In its latest report, the Committee for a Responsible Federal Budget warns national debt is currently higher than at any time in history outside of World War II and the years immediately after, and it is rising unsustainably. Moreover, recent tax and spending legislation have made a bad situation even worse.
The Committee for a Responsible Federal Budget (CRFB) is an independent, non-profit, bipartisan public policy organization based in Washington, D.C. that addresses federal budget and fiscal issues. CRFB focuses on many issues including deficit reduction, “entitlement” reform, fundamental tax reform, improving the budget process, and other topical issues as they arise. Mediabiasfactcheck.com rates the factual reporting of the organization as “very high.”
CRFB’s projections show that under current law, trillion-dollar deficits will return permanently by next year and debt will exceed the size of the economy within a decade.
|Current Law Estimate|
Much has changed since CBO last published its budget and economic projections in June of last year, but much has also stayed the same. Debt remains at post-war record high levels, structural deficits remain large, and entitlement programs are slated to grow at an unsustainable pace as the population continues to age.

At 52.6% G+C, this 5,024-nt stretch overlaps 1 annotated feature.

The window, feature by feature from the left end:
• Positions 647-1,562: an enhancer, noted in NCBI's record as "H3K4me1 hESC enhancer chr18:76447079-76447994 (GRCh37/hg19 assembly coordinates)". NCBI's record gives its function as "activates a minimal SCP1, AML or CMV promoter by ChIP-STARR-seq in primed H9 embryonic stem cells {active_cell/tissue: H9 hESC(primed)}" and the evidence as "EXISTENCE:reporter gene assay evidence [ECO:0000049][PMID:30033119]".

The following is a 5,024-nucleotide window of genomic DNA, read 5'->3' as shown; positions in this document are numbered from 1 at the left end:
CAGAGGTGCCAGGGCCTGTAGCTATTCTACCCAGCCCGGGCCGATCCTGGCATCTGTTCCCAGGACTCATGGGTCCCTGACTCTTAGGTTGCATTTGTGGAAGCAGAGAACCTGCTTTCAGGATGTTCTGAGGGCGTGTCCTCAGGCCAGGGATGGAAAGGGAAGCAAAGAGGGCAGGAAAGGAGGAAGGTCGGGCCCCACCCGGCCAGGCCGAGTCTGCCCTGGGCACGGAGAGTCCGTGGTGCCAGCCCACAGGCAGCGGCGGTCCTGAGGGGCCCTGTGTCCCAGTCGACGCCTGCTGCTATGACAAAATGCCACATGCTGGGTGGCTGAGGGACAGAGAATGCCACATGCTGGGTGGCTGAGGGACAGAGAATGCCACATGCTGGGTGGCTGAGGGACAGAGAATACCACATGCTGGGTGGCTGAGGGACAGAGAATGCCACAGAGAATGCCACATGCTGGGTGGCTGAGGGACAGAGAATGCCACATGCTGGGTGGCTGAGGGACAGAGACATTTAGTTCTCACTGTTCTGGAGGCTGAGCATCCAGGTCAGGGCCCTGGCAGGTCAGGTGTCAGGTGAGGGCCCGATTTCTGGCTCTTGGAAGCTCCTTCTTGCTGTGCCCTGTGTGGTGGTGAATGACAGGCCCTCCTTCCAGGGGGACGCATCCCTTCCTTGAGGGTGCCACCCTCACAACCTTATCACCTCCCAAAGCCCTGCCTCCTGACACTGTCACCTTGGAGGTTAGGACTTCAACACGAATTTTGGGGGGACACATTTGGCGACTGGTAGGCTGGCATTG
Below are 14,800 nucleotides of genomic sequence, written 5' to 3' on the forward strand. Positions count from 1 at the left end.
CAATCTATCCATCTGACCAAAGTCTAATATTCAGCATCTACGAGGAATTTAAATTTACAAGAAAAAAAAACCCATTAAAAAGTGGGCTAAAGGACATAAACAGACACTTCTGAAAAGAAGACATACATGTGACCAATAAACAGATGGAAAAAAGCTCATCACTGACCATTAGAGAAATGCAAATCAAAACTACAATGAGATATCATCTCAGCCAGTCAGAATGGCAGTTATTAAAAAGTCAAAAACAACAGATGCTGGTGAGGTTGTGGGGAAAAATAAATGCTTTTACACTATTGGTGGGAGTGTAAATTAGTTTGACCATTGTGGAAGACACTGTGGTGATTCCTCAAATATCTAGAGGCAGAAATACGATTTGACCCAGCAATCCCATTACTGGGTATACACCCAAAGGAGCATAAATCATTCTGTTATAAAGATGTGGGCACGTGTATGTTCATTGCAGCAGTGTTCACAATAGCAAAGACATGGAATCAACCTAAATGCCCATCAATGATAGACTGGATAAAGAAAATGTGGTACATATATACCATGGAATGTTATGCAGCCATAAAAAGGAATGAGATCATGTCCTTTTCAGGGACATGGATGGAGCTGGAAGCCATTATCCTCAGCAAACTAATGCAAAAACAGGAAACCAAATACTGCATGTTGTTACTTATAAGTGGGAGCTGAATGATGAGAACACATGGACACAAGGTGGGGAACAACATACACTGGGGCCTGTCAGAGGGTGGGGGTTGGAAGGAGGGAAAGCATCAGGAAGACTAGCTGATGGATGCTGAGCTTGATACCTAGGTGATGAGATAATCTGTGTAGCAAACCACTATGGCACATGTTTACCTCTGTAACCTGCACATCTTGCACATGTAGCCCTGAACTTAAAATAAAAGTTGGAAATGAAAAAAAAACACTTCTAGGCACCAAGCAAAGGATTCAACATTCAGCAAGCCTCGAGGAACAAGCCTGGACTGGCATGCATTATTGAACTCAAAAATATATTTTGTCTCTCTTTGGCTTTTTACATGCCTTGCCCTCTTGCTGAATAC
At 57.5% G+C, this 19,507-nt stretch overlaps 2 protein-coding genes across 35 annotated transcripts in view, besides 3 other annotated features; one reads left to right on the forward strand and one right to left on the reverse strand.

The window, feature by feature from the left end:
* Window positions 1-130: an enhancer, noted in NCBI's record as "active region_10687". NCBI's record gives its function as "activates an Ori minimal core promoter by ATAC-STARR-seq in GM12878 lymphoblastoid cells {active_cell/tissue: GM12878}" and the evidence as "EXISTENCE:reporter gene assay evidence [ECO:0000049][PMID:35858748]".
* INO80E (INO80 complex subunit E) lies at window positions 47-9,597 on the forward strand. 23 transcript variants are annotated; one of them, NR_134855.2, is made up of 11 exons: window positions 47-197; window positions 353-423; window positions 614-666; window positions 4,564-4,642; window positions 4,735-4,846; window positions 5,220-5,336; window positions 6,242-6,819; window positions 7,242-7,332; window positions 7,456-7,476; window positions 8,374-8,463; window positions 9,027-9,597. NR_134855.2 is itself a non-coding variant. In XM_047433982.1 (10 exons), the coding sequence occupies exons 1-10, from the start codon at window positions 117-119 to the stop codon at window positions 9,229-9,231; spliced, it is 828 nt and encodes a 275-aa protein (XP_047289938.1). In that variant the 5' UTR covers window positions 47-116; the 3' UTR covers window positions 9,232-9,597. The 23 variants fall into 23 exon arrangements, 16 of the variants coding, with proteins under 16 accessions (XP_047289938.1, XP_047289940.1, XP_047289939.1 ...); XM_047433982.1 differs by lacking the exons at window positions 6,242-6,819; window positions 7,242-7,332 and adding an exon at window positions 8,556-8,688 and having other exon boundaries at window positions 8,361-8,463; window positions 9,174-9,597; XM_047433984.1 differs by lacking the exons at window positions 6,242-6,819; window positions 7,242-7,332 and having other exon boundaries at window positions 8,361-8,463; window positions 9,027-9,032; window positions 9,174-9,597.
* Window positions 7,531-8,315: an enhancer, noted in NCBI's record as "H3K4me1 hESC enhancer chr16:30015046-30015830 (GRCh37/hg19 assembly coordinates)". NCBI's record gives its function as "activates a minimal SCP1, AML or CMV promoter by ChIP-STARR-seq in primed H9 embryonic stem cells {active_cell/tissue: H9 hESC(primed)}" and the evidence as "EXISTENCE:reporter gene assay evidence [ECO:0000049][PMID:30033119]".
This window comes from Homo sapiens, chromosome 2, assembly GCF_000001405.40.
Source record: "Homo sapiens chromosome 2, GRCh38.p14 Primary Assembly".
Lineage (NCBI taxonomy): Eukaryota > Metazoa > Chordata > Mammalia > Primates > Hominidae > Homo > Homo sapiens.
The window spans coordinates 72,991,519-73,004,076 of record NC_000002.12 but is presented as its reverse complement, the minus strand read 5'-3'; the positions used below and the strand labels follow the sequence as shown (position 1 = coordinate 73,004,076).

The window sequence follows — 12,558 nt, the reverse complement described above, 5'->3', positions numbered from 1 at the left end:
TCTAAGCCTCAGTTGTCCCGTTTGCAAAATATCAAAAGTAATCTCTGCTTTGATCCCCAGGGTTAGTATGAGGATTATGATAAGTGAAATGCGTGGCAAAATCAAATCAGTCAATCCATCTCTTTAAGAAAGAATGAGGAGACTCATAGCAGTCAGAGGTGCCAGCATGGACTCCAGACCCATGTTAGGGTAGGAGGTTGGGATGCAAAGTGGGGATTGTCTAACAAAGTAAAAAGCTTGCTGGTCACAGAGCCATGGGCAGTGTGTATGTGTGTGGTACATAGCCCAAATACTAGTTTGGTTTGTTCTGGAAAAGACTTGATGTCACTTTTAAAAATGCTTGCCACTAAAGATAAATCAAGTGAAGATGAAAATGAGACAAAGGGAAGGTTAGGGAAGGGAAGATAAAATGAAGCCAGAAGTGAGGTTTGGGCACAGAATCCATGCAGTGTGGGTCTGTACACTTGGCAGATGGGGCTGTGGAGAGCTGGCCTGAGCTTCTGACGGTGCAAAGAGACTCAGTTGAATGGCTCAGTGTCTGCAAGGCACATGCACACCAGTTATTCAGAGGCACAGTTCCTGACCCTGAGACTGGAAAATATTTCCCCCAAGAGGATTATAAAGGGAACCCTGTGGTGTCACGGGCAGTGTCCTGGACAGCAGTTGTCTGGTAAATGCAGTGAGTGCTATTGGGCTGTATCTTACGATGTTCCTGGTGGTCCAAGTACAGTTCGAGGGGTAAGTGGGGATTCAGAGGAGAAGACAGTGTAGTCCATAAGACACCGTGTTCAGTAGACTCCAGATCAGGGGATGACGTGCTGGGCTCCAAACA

Yet legislation enacted since June 2017 has turned a dismal fiscal situation into a dire one. Revenue is lower, spending is higher, deficits are larger, and the national debt is rapidly headed toward a new record. To make matters worse, the pressure for policymakers to further increase deficits through various policy extensions has intensified.
Importantly, these projections also do not supplant the need for CBO’s thorough budget outlook scheduled to be released in April. CBO does a much more rigorous analysis than we are able to with access to crucial data and sophisticated modeling. We merely seek to inform the conversation until CBO has a chance to release its full report.
A year ago, paying for new legislation and securing the solvency of various trust funds would have been sufficient to prevent debt from rising rapidly as a share of GDP. Unfortunately, lawmakers chose instead to ignore impending trust fund insolvencies and charge significant new tax cuts and spending hikes to the national credit card.
The complete disregard for budgetary constraints that lawmakers have shown in the past year – and in the past few years before that as well – have largely undone the progress made on deficits earlier in the decade.
As a result, an aggressive combination of spending reductions, revenue increases, and entitlement reform will be needed. Hopefully, lawmakers will quickly re-focus on deficit reduction to prevent debt from reaching unprecedented levels.
Read the paper.